Cisco Systems, Inc. (NASDAQ:CSCO)’s impressive financial performance and fairly cheap valuation have made it a popular stock pick for 2013. Read StreetAuthority’s case for Cisco. The first quarter of Cisco’s fiscal year ended in October 2012. Revenue for the quarter was up 6% from the first quarter of the previous fiscal year, primarily due to higher services revenue. With the company generally holding cost increases in check- operating expenses were actually down, though this was primarily due to lower restructuring charges- earnings swelled 18%. A modest decrease in share count helped bring earnings per share to 39 cents. Cash flow from operations was also up in the quarter, approaching $2.5 billion.
Cisco Systems, Inc. trades at 13 times trailing earnings, and if we use the 39 cents per share figure from the most recent quarterly report and annualize it we get a crude P/E of 13 as well. Analyst expectations are for $1.96 in EPS for the current fiscal year, and the current stock price is only 10 times that figure. We’ve covered Cisco’s impressive cash flow generation, and when we look at the enterprise value implied by the current stock price it is only 6x trailing EBITDA- not as obviously low a multiple but still well within value territory for such a large and growing company.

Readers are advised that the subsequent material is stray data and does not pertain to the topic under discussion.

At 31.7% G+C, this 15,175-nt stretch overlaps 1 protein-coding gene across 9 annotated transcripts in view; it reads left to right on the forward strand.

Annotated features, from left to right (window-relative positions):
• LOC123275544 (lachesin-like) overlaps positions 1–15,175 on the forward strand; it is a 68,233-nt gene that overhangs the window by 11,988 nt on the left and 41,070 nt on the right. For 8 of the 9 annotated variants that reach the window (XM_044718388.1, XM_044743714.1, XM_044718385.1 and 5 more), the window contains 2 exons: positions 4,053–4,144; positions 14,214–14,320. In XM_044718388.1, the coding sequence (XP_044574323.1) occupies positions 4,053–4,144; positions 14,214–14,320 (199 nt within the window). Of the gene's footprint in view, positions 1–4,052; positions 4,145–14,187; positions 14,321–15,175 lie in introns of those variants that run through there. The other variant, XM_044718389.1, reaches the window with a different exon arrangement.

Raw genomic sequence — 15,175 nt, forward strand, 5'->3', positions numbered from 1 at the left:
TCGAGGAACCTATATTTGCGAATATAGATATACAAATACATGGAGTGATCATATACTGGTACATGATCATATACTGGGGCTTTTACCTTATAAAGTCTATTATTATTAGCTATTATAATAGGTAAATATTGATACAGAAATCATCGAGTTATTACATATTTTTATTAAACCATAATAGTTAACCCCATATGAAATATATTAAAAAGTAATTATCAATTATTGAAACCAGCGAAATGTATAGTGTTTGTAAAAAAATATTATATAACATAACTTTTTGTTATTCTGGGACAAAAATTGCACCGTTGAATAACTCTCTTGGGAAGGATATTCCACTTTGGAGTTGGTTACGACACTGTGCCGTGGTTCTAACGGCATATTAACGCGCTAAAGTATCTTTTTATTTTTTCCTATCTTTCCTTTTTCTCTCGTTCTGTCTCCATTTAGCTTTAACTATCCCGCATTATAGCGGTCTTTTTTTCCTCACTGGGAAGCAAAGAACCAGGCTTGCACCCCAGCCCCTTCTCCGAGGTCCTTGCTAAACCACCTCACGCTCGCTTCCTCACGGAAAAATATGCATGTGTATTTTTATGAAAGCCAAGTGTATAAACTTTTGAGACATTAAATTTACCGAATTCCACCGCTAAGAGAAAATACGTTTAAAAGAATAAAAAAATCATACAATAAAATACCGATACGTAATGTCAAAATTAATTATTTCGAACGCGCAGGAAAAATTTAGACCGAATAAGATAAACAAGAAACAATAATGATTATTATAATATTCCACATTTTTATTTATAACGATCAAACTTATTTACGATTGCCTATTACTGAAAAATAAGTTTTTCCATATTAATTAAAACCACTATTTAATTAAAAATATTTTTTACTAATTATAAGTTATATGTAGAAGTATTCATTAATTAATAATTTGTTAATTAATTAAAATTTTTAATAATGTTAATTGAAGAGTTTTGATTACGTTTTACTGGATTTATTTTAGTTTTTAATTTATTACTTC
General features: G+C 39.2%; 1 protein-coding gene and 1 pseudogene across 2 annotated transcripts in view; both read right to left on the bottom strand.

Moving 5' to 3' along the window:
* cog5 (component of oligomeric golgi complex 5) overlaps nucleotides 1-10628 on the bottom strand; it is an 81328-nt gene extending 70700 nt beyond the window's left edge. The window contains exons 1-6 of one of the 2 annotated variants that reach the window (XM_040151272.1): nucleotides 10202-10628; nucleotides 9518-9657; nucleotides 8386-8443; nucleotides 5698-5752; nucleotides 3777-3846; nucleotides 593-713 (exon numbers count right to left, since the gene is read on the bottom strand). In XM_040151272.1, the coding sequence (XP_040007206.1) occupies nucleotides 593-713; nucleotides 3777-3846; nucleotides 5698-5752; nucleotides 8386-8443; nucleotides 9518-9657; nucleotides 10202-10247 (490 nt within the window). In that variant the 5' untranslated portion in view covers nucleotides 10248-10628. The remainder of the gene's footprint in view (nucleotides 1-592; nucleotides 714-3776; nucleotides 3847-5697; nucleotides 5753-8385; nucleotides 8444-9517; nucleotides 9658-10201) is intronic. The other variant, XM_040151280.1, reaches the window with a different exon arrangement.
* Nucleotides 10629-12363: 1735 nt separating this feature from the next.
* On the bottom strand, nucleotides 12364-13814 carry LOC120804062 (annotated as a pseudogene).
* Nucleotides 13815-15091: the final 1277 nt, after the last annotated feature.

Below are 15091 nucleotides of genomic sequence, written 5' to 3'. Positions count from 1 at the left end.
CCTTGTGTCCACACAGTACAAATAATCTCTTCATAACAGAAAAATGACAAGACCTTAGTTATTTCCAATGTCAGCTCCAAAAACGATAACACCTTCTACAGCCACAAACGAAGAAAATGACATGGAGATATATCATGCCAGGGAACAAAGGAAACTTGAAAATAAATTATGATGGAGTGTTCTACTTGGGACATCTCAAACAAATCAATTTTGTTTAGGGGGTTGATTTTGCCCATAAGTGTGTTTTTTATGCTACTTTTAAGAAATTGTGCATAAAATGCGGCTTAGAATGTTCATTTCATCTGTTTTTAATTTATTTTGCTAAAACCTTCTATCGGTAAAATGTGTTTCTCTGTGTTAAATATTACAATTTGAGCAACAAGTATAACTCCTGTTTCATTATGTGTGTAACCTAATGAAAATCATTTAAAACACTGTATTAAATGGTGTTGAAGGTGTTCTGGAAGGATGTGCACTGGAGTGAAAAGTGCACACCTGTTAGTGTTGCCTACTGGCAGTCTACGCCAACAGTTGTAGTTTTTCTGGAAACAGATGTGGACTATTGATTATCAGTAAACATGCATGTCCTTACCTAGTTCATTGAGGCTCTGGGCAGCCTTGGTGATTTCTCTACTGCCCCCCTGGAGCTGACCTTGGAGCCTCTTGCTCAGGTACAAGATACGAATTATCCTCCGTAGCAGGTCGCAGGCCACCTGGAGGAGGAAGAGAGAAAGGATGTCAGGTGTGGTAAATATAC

59 hedge funds and other notable investors in our database of 13F filings owned Cisco Systems, Inc. at the end of the third quarter of 2012, which made it one of the most popular tech stocks among hedge funds (see the rest of the top ten). Renaissance Technologies, founded by billionaire Jim Simons, initiated a position of almost 14 million shares in Cisco between July and September (check out Renaissance’s stock picks). Billionaire Ken Fisher’s Fisher Asset Management increased its stake in Cisco by 77% to a total of 38 million shares and this made Cisco one of the fund’s top five picks (find more of Fisher’s favorite stocks). Sandy Nairn’s Edinburgh Partners was another major investor in the company.
It turns out that Cisco looks quite a bit cheaper than its peers: